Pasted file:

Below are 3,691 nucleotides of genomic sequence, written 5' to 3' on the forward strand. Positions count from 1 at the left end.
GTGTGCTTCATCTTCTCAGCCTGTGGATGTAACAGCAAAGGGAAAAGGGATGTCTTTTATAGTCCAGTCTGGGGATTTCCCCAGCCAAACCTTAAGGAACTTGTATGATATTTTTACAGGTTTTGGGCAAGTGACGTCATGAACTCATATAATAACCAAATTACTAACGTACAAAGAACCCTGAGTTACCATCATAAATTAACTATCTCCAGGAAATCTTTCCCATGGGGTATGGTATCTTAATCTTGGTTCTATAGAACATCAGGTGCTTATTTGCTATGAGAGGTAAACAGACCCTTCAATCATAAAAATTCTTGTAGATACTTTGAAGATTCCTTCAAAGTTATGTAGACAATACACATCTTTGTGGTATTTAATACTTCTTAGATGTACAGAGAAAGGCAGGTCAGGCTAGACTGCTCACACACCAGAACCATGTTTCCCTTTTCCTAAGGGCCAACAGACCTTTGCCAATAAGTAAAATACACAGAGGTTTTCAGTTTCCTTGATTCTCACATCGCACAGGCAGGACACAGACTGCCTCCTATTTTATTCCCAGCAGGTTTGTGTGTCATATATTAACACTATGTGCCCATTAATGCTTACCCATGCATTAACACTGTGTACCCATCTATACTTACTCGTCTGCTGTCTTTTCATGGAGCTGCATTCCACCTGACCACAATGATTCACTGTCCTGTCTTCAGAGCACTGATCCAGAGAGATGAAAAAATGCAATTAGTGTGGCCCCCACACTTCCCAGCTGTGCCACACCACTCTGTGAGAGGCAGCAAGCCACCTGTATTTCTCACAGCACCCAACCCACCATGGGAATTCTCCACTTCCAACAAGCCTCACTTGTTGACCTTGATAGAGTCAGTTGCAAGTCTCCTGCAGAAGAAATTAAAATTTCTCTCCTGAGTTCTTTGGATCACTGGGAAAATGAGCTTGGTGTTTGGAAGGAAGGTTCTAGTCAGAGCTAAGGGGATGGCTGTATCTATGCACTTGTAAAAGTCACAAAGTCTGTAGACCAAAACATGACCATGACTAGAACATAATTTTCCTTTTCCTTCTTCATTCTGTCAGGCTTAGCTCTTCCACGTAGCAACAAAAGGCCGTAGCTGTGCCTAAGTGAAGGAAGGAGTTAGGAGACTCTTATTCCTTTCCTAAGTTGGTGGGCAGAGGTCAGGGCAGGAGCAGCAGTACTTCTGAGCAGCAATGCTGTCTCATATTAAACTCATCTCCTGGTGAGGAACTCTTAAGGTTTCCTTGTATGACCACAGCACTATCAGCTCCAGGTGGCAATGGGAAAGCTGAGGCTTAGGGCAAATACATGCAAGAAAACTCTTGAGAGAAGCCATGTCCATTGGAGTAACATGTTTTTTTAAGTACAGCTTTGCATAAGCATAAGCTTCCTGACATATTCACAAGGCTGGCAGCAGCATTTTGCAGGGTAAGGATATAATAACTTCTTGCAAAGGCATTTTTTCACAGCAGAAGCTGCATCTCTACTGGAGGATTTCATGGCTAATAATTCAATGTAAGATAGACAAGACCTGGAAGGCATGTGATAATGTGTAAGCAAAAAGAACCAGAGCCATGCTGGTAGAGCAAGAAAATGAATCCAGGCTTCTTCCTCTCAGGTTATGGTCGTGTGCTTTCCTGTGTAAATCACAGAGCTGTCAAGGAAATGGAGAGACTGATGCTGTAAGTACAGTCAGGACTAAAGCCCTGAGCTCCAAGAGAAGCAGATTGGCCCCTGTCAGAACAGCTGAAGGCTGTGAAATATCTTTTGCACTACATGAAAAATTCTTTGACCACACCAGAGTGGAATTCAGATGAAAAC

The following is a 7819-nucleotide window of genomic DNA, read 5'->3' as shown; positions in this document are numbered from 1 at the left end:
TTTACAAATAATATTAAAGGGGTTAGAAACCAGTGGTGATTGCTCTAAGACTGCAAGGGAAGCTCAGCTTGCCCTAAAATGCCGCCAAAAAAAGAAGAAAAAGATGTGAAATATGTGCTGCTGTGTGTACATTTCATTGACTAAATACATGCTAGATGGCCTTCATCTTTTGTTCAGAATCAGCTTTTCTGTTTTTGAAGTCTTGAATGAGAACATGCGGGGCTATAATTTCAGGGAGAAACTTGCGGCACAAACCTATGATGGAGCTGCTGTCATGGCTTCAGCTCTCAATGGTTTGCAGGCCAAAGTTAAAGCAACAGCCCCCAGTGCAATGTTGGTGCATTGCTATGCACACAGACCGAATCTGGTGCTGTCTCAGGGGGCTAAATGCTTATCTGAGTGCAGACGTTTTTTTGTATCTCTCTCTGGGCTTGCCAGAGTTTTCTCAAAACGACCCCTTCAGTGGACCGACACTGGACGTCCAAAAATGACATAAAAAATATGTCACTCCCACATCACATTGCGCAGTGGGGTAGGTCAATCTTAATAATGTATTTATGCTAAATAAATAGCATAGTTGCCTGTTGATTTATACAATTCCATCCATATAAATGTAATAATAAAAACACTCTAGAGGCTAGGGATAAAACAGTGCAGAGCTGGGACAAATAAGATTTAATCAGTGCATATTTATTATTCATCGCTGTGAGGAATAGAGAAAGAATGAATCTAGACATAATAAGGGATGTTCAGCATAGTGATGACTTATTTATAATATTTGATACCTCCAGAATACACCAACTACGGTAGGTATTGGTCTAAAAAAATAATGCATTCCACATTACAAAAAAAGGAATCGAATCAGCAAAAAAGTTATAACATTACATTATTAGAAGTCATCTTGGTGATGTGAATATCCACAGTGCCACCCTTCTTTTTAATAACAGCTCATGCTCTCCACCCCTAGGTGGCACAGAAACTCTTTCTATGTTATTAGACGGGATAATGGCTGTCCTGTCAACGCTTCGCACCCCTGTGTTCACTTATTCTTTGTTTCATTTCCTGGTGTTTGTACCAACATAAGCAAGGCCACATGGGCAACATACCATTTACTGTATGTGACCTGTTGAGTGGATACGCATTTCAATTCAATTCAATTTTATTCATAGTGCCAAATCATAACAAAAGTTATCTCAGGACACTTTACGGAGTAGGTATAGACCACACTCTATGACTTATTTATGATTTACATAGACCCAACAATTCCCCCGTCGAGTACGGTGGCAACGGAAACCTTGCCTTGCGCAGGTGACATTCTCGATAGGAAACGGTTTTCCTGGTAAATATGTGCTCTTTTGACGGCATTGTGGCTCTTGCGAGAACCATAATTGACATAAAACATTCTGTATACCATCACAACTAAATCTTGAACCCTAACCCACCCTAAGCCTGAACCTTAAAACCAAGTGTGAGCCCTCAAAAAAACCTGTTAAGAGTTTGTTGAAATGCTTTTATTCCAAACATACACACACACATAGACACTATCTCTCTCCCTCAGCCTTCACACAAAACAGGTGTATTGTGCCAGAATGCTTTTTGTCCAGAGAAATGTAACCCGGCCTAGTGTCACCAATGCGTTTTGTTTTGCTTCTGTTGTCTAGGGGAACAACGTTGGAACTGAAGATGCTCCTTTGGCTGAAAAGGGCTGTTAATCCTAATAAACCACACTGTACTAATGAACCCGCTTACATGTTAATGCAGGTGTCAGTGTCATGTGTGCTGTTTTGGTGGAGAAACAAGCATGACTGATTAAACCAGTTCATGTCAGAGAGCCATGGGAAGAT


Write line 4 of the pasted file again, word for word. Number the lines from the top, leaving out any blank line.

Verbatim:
TTTACAAATAATATTAAAGGGGTTAGAAACCAGTGGTGATTGCTCTAAGACTGCAAGGGAAGCTCAGCTTGCCCTAAAATGCCGCCAAAAAAAGAAGAAAAAGATGTGAAATATGTGCTGCTGTGTGTACATTTCATTGACTAAATACATGCTAGATGGCCTTCATCTTTTGTTCAGAATCAGCTTTTCTGTTTTTGAAGTCTTGAATGAGAACATGCGGGGCTATAATTTCAGGGAGAAACTTGCGGCACAAACCTATGATGGAGCTGCTGTCATGGCTTCAGCTCTCAATGGTTTGCAGGCCAAAGTTAAAGCAACAGCCCCCAGTGCAATGTTGGTGCATTGCTATGCACACAGACCGAATCTGGTGCTGTCTCAGGGGGCTAAATGCTTATCTGAGTGCAGACGTTTTTTTGTATCTCTCTCTGGGCTTGCCAGAGTTTTCTCAAAACGACCCCTTCAGTGGACCGACACTGGACGTCCAAAAATGACATAAAAAATATGTCACTCCCACATCACATTGCGCAGTGGGGTAGGTCAATCTTAATAATGTATTTATGCTAAATAAATAGCATAGTTGCCTGTTGATTTATACAATTCCATCCATATAAATGTAATAATAAAAACACTCTAGAGGCTAGGGATAAAACAGTGCAGAGCTGGGACAAATAAGATTTAATCAGTGCATATTTATTATTCATCGCTGTGAGGAATAGAGAAAGAATGAATCTAGACATAATAAGGGATGTTCAGCATAGTGATGACTTATTTATAATATTTGATACCTCCAGAATACACCAACTACGGTAGGTATTGGTCTAAAAAAATAATGCATTCCACATTACAAAAAAAGGAATCGAATCAGCAAAAAAGTTATAACATTACATTATTAGAAGTCATCTTGGTGATGTGAATATCCACAGTGCCACCCTTCTTTTTAATAACAGCTCATGCTCTCCACCCCTAGGTGGCACAGAAACTCTTTCTATGTTATTAGACGGGATAATGGCTGTCCTGTCAACGCTTCGCACCCCTGTGTTCACTTATTCTTTGTTTCATTTCCTGGTGTTTGTACCAACATAAGCAAGGCCACATGGGCAACATACCATTTACTGTATGTGACCTGTTGAGTGGATACGCATTTCAATTCAATTCAATTTTATTCATAGTGCCAAATCATAACAAAAGTTATCTCAGGACACTTTACGGAGTAGGTATAGACCACACTCTATGACTTATTTATGATTTACATAGACCCAACAATTCCCCCGTCGAGTACGGTGGCAACGGAAACCTTGCCTTGCGCAGGTGACATTCTCGATAGGAAACGGTTTTCCTGGTAAATATGTGCTCTTTTGACGGCATTGTGGCTCTTGCGAGAACCATAATTGACATAAAACATTCTGTATACCATCACAACTAAATCTTGAACCCTAACCCACCCTAAGCCTGAACCTTAAAACCAAGTGTGAGCCCTCAAAAAAACCTGTTAAGAGTTTGTTGAAATGCTTTTATTCCAAACATACACACACACATAGACACTATCTCTCTCCCTCAGCCTTCACACAAAACAGGTGTATTGTGCCAGAATGCTTTTTGTCCAGAGAAATGTAACCCGGCCTAGTGTCACCAATGCGTTTTGTTTTGCTTCTGTTGTCTAGGGGAACAACGTTGGAACTGAAGATGCTCCTTTGGCTGAAAAGGGCTGTTAATCCTAATAAACCACACTGTACTAATGAACCCGCTTACATGTTAATGCAGGTGTCAGTGTCATGTGTGCTGTTTTGGTGGAGAAACAAGCATGACTGATTAAACCAGTTCATGTCAGAGAGCCATGGGAAGAT